White Sox Hire Tony La Russa as Next Manager

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The Chicago White Sox have thrown it back, for sure, with the signing of Hall of Famer, Tony La Russa as their next manager. It is not only a throwback hire, but a comeback hire as well.

La Russa managed the Sox in 1983 when they won the division title. In 2021 La Russa will try to do that and much more for the White Sox, in order to build on their 2020 playoff season. La Russa last managed the White Sox in 1986 and last managed in MLB in 2011 with the Cardinals. He owns a 2728-2365-4 career record which comes to a .536 winning percentage. The Hall of Famer has six pennants, three World Series rings, and is a four-time manager of the year.

Biggest La Russa Surprise

The biggest surprise about this hire comes in the latter part of the intro paragraph. That is, La Russa has not managed since 2011. On top of that, he is considered an old school manager through and through. So will he be able to adjust to the ways the game has changed since 2011? That is a question that remains to be seen.

La Russa is a brilliant manager but trends change and he has not been in the role he is assuming this year in nine years. That’s a lifetime for someone to leave one coaching role then transform to another. The one thing you know La Russa is going to bring is accountability. This will be good for a White Sox team so young, however, on the flip side, some have a concern about how the now 76-year-old La Russa can connect with young players.

La Russa Hire Leads to Frustration

The tweet above by Jeff Passan captures the frustration some of the Sox employees have about the La Russa Hire. Asking how a man who has not managed in nine years can connect with young players is a fair question. Especially since the Sox are one of the better up and coming teams in the game with lots of young talent and a good mix of veterans.

This is one area that should concern some Sox fans. The proof is in the pudding that La Russa could get the job done, but he’s is in the Hall of Fame for goodness sake. The question that remains, however, is whether he can still get the job done?

The game has changed a bunch since La Russa last managed. Considering that, I personally believe the answer is no. La Russa is an all-timer don’t get me wrong, it’s just how you manage each game. With all due respect to La Russa, things within the clubhouse have also changed a bunch in the last nine years.

Nine years ago you would still see pitchers on almost all teams go at least three times through the order. Also, nine years ago you would see more managers who chewed out the media with their emotions as La Russa has been know to do at times. Lastly, La Russa is a straight talker which is what has gotten him in trouble since the last managing in 2011. Mike Petriello Reports due to La Russa’s history of commenting on certain issues players might not want to play for the White Sox.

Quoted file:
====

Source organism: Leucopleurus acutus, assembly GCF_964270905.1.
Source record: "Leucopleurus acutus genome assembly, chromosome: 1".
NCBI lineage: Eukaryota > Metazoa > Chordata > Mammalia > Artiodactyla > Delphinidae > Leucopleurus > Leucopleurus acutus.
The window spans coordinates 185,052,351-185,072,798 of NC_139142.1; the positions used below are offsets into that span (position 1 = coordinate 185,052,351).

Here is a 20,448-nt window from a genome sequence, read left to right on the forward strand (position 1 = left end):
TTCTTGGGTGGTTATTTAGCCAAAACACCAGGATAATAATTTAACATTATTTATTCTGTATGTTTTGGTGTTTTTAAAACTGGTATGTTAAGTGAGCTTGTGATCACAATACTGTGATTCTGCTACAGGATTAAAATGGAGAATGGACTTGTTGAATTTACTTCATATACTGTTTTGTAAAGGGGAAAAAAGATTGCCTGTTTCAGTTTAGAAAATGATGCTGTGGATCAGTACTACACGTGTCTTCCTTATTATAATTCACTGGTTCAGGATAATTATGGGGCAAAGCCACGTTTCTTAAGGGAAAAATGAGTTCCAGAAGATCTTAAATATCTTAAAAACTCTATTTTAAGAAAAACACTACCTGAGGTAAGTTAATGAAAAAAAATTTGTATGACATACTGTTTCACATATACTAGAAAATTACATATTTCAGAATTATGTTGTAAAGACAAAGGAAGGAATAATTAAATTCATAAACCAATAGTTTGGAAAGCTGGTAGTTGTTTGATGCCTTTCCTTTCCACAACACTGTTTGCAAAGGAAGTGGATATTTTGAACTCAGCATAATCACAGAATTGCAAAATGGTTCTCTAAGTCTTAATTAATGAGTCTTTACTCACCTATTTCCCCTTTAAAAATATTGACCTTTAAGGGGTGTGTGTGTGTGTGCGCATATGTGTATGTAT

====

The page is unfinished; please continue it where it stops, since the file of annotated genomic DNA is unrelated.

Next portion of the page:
This of course presents an issue for the Sox who would still like to spend wisely when needed, in order to enable them to go out and acquire certain free agents. Of course, this is not an issue which they do not think can be solved in due time, otherwise, they would not have signed him. Unless it is exactly as Passan reported and it was all Sox owner Jerry Reinsdorf’s, decision – a decision that he likely was not going to be swayed from.

All Jerry on Getting La Russa?

Reinsdorf clearly wanted experience at the manger’s spot and he certainly got that and more with the three-time World Series winner. He also got a Hall of Famer in La Russa. The issue is, experience doesn’t matter if the coach does not adjust.

For example, imagine a coach such as Buddy Ryan, coaching in today’s more skilled, less brutally physical NFL style of play. He is a Hall of Famer coach but likely would not be good in today’s game because of the style of play adjustments. That is exactly the reason why I believe La Russa might go down as more of a name hire than a good hire in the end.

He is a name brand that has great credentials but credentials, but credentials that come with an old school style of managing. Can that style work in today’s game? I’m not so confident it will. Will La Russa adjust to the times? Only time will tell.

In conclusion, all that can be said for certain is the White Sox got their hands on a very intelligent experienced baseball mind. That’s why he was a part of the Angels’ front office before returning to managing. La Russa is also going to bring a winning pedigree to the team. The only question is whether or not that winning pedigree carries on from 2011 into the new brand of baseball today.

In the interim, he is the man. Good luck and congratulations to Tony La Russa on becoming the White Sox next manager.

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